zero (0) for success, non-zero (!= 0) for an error.

int compile(vector<string> arguments) noexcept;

!arguments.empty(), where arguments[0] is the name of the program executable. And arguments[1..N) are either options or names of source files.


Executes the compilation according to the given arguments. Implementations should indicate an error if the functionality is not available.


zero (0) for success, non-zero (!= 0) for an error.

4.2.1. Arguments

The arguments specify the set of options, translation units to transform, or transformed translation units to link into a program. An argument is either an option and option value, or a name of a translation unit source. Options start with the + or ++ option prefix. Long & Short Options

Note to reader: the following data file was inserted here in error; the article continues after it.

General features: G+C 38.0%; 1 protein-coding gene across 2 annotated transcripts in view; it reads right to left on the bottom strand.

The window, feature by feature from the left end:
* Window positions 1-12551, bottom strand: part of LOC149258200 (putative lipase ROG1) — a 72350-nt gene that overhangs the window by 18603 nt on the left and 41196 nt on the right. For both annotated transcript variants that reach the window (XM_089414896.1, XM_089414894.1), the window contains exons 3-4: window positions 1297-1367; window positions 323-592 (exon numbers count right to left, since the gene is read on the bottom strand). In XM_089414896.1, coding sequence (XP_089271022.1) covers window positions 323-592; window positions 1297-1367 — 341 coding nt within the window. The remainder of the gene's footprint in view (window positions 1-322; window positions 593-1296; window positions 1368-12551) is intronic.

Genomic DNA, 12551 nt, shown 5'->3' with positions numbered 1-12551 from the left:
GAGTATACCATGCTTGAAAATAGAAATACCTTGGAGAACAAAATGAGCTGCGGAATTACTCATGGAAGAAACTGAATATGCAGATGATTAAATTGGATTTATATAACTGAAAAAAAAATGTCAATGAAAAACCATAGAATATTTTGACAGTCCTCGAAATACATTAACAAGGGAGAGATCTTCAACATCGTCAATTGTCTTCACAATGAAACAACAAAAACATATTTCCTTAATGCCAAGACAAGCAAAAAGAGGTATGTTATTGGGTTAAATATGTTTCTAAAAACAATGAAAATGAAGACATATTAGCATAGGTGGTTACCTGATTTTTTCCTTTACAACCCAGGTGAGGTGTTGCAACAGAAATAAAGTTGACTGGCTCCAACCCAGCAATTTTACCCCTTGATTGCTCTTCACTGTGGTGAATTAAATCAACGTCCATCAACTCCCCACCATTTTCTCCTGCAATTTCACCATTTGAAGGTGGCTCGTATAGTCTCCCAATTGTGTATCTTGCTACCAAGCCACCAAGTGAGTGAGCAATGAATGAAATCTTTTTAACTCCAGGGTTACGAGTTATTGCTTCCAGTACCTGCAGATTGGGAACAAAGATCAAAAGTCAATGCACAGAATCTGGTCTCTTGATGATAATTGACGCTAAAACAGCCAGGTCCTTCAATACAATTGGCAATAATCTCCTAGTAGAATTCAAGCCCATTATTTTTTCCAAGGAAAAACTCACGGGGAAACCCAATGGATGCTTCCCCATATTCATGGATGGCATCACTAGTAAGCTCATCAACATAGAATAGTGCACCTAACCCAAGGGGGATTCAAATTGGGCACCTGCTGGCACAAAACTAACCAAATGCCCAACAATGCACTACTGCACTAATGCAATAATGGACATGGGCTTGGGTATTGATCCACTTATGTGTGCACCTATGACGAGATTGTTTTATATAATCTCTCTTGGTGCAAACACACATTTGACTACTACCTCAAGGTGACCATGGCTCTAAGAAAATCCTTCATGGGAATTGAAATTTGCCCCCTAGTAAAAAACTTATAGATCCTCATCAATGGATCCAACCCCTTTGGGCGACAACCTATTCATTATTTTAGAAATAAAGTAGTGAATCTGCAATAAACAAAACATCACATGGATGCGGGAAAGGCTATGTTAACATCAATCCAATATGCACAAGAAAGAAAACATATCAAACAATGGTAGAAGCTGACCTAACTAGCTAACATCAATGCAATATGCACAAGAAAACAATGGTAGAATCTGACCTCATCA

Arguments that start with ++ are long options. And arguments that start with a single + are short options. Long options are expected to be succinct but reasonably human readable names of options. And short options are expected to be well known one or two character alternatives to the long options. Core Options

Core options follow this syntax:

++name [value]
+n [value]

Where the value for the option may be optional, and may have additional syntax constraints, as specified for any particular option. Experimental Options

Experimental options follow the same syntax as core options and are specified in a standing document. Vendor Options

Vendor options are specified in a vendor specific standing document and follow this syntax:

++vendor-key:name [value]
+vendor-key:n [value]

Where the value for the option may be optional, and may have additional syntax constraints, as specified for any particular option. And where vendor-key is a unique, short, name for the vendor specific compiler. Compatibility

Options, and their values, can have a compatibility of:

Link incompatible

Wherein translation units transformed with differing options or values can not be linked together into a program.

Link compatible